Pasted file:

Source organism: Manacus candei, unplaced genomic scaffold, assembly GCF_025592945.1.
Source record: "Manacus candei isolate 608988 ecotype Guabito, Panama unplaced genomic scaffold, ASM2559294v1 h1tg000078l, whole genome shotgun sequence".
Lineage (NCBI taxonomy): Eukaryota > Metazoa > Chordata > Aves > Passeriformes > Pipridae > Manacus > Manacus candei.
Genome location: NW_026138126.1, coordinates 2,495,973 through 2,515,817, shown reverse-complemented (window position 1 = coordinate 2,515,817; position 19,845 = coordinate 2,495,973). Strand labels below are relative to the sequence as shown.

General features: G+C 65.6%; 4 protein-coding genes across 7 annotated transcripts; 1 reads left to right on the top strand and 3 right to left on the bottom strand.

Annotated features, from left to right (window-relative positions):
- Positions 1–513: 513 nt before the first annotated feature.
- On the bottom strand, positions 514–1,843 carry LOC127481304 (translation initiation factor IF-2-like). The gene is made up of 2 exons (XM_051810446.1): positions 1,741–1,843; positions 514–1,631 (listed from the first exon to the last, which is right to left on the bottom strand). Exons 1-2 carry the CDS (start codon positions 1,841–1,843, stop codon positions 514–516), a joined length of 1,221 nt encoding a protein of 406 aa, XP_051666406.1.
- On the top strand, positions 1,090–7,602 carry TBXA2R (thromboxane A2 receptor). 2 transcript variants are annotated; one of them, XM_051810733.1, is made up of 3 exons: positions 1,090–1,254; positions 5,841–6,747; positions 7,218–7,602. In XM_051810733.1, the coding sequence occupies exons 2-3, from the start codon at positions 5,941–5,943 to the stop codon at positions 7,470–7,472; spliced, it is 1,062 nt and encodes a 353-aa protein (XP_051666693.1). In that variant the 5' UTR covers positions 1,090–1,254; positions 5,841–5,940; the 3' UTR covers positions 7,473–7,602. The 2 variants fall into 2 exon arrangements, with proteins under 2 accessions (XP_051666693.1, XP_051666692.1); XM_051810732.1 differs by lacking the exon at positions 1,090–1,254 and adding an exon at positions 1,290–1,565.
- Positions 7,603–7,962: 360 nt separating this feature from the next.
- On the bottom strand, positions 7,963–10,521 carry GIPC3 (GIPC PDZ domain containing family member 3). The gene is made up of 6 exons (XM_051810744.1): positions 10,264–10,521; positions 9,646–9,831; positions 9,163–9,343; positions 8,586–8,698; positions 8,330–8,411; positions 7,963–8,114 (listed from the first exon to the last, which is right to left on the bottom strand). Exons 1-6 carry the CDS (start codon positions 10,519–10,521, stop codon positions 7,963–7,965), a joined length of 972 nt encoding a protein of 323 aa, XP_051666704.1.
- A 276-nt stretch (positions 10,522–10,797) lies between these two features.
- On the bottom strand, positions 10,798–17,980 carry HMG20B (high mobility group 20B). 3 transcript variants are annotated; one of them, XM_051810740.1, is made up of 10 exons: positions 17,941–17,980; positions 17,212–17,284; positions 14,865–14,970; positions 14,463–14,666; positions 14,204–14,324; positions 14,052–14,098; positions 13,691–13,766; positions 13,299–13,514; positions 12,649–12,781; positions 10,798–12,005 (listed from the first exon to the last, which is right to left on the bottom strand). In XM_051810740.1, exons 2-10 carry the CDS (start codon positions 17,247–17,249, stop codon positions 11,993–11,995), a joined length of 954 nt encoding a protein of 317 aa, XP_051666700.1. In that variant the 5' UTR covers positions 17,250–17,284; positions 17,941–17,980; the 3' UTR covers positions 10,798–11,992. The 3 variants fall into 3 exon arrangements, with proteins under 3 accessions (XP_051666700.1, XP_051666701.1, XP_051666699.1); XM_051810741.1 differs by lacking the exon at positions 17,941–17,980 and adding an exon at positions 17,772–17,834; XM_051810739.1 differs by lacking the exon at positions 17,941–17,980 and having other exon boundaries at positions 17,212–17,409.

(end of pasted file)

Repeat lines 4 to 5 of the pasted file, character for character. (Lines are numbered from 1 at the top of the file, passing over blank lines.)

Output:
Genome location: NW_026138126.1, coordinates 2,495,973 through 2,515,817, shown reverse-complemented (window position 1 = coordinate 2,515,817; position 19,845 = coordinate 2,495,973). Strand labels below are relative to the sequence as shown.

General features: G+C 65.6%; 4 protein-coding genes across 7 annotated transcripts; 1 reads left to right on the top strand and 3 right to left on the bottom strand.